A tow truck driver talks on his cell phone after assessing the location of a tour bus which was caught in flash flood waters and pushed down a wash about 300 yards from the road, Sunday, July 28, 2013, near Dolan Springs, Ariz. None of the 33 passengers or driver returning to Las Vegas from a trip to the west rim of the Grand Canyon were hurt in the crash which happened as Northern Arizona was hit with a second day of heavy rain. (AP Photo/Julie Jacobson)
DOLAN SPRINGS, Ariz. (AP) — Flash flood waters swept a tour bus with 33 people aboard hundreds of yards down a wash in northwestern Arizona and the vehicle flipped on its side, but no one was injured, officials said.
The Las Vegas-bound bus was returning Sunday afternoon from a day-trip to the Grand Canyon's west rim when the driver attempted to cross the wash on a rural road.
The high waters pushed the vehicle down the wash for an estimated 300 yards around 1:50 p.m. near Kingman, said Patrick Moore, chief of the Northern Arizona Consolidated Fire District, which had firefighters at the scene. The crash happened as northern Arizona was hit with a second day of heavy rain.
The area where the bus accident occurred received 0.75 inches of rain in about an hour on Sunday afternoon, said Chris Stumpf, a National Weather Service forecaster in Las Vegas. A flash flood warning was in effect when the accident occurred, he said.
"It was a really strong storm dumping quite a bit of rain ... and it caused flash flooding," Stumpf said. "They were driving on a portion of the road where they shouldn't have tried to drive across. They should not have been driving through there."
Rhonda Ho, operations manager for Canyon Coach Lines, said the bus owned by the Las Vegas-based company was being driven by Joseph Razon, who saw a car right in front of him go through a section of the highway covered by some water.
"He thought, if a car can go through it, I can go through it," Ho said.
"Then he got slammed by a rushing current of water that came out of nowhere," she said. "He was driving in almost neck-deep water and trying to control the bus while it was floating."
She said the driver managed to bring the bus against an embankment so it would stop and passengers could escape. People inside the bus were able to climb out of the driver's side windows and walked to dry land.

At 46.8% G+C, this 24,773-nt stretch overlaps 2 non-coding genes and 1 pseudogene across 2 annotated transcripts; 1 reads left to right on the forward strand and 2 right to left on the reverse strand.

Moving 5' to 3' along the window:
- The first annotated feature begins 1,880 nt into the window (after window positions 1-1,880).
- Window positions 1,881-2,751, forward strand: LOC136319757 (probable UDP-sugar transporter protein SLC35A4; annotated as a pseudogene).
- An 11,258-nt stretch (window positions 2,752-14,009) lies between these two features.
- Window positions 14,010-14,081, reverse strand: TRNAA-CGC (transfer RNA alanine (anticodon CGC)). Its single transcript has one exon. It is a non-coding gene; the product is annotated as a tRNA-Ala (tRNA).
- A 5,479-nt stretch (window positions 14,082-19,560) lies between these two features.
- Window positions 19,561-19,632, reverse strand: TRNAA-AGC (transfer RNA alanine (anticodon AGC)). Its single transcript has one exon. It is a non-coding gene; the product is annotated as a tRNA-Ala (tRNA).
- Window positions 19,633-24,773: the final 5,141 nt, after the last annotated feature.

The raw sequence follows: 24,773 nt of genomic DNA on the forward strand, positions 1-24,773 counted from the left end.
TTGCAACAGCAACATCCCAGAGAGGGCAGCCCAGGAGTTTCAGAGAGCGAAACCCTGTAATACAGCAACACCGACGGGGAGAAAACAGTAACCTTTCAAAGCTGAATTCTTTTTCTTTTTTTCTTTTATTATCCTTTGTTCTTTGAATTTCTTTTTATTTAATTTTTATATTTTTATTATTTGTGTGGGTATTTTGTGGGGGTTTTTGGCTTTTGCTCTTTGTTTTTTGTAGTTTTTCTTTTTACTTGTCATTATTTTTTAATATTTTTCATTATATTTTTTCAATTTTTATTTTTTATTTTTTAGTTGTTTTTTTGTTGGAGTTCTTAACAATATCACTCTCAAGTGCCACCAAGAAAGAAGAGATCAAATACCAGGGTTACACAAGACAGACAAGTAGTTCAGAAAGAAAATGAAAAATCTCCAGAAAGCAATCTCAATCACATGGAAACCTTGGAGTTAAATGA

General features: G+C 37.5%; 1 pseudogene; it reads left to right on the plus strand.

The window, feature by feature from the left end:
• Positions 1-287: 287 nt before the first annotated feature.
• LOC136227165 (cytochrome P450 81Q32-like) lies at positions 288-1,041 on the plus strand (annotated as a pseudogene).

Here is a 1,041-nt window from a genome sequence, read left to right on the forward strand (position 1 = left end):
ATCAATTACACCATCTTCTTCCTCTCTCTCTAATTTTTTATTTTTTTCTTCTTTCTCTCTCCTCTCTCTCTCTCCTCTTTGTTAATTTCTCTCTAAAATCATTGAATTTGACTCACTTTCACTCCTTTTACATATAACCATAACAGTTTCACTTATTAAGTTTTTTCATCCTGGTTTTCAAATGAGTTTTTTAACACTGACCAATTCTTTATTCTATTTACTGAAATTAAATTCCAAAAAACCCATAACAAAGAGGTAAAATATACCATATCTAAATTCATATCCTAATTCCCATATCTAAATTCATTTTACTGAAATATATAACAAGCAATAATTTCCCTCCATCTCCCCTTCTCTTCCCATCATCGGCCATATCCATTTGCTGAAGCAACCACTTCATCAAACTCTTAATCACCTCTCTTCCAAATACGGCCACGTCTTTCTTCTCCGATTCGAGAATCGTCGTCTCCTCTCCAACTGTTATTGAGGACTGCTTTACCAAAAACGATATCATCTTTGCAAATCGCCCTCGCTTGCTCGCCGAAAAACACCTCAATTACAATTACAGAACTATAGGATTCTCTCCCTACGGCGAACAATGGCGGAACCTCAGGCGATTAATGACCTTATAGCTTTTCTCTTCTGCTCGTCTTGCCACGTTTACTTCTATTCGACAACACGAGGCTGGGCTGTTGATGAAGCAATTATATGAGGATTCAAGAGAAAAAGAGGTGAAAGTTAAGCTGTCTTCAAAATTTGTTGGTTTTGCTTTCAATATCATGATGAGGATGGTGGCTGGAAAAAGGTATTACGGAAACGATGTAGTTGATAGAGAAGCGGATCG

"I'm glad the driver kept his cool and everybody got out safely. No one screamed on the bus and everyone kept their cool and that's amazing," Ho said.
She described Razon as a "very professional driver" with a spotless record. He has worked for the company since 2005.
Kingman is near the Arizona-Nevada stateline and about 100 miles southeast of Las Vegas. The bus passengers and driver returned on another bus to Las Vegas, where Ho was able to speak to the driver.
On Sunday evening, as a tow truck was preparing to take away the bus, it was lying on its side and had grass and other debris hanging from it. Two escape hatches on its roof were opened. Writing on the side of the bus said: "C.H. Destination" and "DBA: Canyon Coach Lines"
The passengers were no longer at the scene. The company had sent another bus to pick them up.
There were some swift-water rescues of stranded motorists Saturday night after a storm dropped nearly 2 inches of rain in about 90 minutes around Kingman, Stumpf said.
The flash flood warning around the accident scene has expired, he said, but there's a chance for more heavy rain and another similar warning on Monday.
The crash happened as Northern Arizona was hit with a second day of heavy rain.
The Arizona Department of Transportation closed an 18-mile stretch of Interstate-40 Saturday night between Flagstaff and Kingman because of the flash flooding.
Associated Press writers Jacques Billeaud in Phoenix and Martin Griffith in Reno, Nev., contributed to this report.
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